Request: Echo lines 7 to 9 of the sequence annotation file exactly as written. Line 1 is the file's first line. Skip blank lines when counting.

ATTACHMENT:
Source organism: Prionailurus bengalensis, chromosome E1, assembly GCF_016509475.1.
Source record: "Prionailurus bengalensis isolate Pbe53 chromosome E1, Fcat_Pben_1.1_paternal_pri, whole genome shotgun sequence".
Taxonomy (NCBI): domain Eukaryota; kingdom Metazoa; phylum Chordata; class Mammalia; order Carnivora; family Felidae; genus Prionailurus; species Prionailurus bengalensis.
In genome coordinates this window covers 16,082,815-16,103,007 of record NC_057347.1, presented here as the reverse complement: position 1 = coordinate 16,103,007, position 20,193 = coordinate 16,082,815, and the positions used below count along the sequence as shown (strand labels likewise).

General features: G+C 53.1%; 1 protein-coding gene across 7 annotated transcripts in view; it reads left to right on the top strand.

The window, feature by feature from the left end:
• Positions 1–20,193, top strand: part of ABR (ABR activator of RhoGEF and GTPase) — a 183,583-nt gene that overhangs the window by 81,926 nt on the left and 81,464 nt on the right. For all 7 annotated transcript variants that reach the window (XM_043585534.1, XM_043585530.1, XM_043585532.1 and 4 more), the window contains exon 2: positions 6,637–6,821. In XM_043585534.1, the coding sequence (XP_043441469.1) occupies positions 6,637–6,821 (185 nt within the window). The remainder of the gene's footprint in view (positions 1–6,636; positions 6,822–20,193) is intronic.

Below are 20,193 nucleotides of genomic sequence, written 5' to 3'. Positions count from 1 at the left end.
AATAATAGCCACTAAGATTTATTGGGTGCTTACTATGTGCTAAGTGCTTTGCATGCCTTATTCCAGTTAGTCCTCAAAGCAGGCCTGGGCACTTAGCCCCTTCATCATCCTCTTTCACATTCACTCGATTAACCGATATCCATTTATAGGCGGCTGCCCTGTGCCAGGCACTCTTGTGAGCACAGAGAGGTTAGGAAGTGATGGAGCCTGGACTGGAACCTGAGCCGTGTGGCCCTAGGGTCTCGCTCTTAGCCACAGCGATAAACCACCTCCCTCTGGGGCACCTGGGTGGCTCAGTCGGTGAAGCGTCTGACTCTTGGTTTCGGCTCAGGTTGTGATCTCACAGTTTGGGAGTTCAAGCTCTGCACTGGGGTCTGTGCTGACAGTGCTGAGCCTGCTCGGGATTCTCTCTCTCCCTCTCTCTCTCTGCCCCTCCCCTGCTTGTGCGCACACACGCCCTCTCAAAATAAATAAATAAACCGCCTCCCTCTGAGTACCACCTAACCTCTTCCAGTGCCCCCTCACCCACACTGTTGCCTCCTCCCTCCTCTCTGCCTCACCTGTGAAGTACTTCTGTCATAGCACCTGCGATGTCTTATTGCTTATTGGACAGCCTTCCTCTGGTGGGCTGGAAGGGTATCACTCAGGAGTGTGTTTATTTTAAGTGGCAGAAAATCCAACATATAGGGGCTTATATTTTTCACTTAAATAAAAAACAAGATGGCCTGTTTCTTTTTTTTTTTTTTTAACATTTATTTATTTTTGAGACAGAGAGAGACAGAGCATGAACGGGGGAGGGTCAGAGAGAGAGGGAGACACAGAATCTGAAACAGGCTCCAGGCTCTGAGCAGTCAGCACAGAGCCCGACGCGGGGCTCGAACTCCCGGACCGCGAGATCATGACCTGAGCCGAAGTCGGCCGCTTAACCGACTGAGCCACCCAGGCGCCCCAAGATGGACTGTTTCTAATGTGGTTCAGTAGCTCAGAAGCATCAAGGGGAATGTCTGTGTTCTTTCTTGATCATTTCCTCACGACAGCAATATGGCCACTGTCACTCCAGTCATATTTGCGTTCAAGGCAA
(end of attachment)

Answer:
• Positions 1–20,193, top strand: part of ABR (ABR activator of RhoGEF and GTPase) — a 183,583-nt gene that overhangs the window by 81,926 nt on the left and 81,464 nt on the right. For all 7 annotated transcript variants that reach the window (XM_043585534.1, XM_043585530.1, XM_043585532.1 and 4 more), the window contains exon 2: positions 6,637–6,821. In XM_043585534.1, the coding sequence (XP_043441469.1) occupies positions 6,637–6,821 (185 nt within the window). The remainder of the gene's footprint in view (positions 1–6,636; positions 6,822–20,193) is intronic.

Below are 20,193 nucleotides of genomic sequence, written 5' to 3'. Positions count from 1 at the left end.
AATAATAGCCACTAAGATTTATTGGGTGCTTACTATGTGCTAAGTGCTTTGCATGCCTTATTCCAGTTAGTCCTCAAAGCAGGCCTGGGCACTTAGCCCCTTCATCATCCTCTTTCACATTCACTCGATTAACCGATATCCATTTATAGGCGGCTGCCCTGTGCCAGGCACTCTTGTGAGCACAGAGAGGTTAGGAAGTGATGGAGCCTGGACTGGAACCTGAGCCGTGTGGCCCTAGGGTCTCGCTCTTAGCCACAGCGATAAACCACCTCCCTCTGGGGCACCTGGGTGGCTCAGTCGGTGAAGCGTCTGACTCTTGGTTTCGGCTCAGGTTGTGATCTCACAGTTTGGGAGTTCAAGCTCTGCACTGGGGTCTGTGCTGACAGTGCTGAGCCTGCTCGGGATTCTCTCTCTCCCTCTCTCTCTCTGCCCCTCCCCTGCTTGTGCGCACACACGCCCTCTCAAAATAAATAAATAAACCGCCTCCCTCTGAGTACCACCTAACCTCTTCCAGTGCCCCCTCACCCACACTGTTGCCTCCTCCCTCCTCTCTGCCTCACCTGTGAAGTACTTCTGTCATAGCACCTGCGATGTCTTATTGCTTATTGGACAGCCTTCCTCTGGTGGGCTGGAAGGGTATCACTCAGGAGTGTGTTTATTTTAAGTGGCAGAAAATCCAACATATAGGGGCTTATATTTTTCACTTAAATAAAAAACAAGATGGCCTGTTTCTTTTTTTTTTTTTTTAACATTTATTTATTTTTGAGACAGAGAGAGACAGAGCATGAACGGGGGAGGGTCAGAGAGAGAGGGAGACACAGAATCTGAAACAGGCTCCAGGCTCTGAGCAGTCAGCACAGAGCCCGACGCGGGGCTCGAACTCCCGGACCGCGAGATCATGACCTGAGCCGAAGTCGGCCGCTTAACCGACTGAGCCACCCAGGCGCCCCAAGATGGACTGTTTCTAATGTGGTTCAGTAGCTCAGAAGCATCAAGGGGAATGTCTGTGTTCTTTCTTGATCATTTCCTCACGACAGCAATATGGCCACTGTCACTCCAGTCATATTTGCGTTCAAGGCAA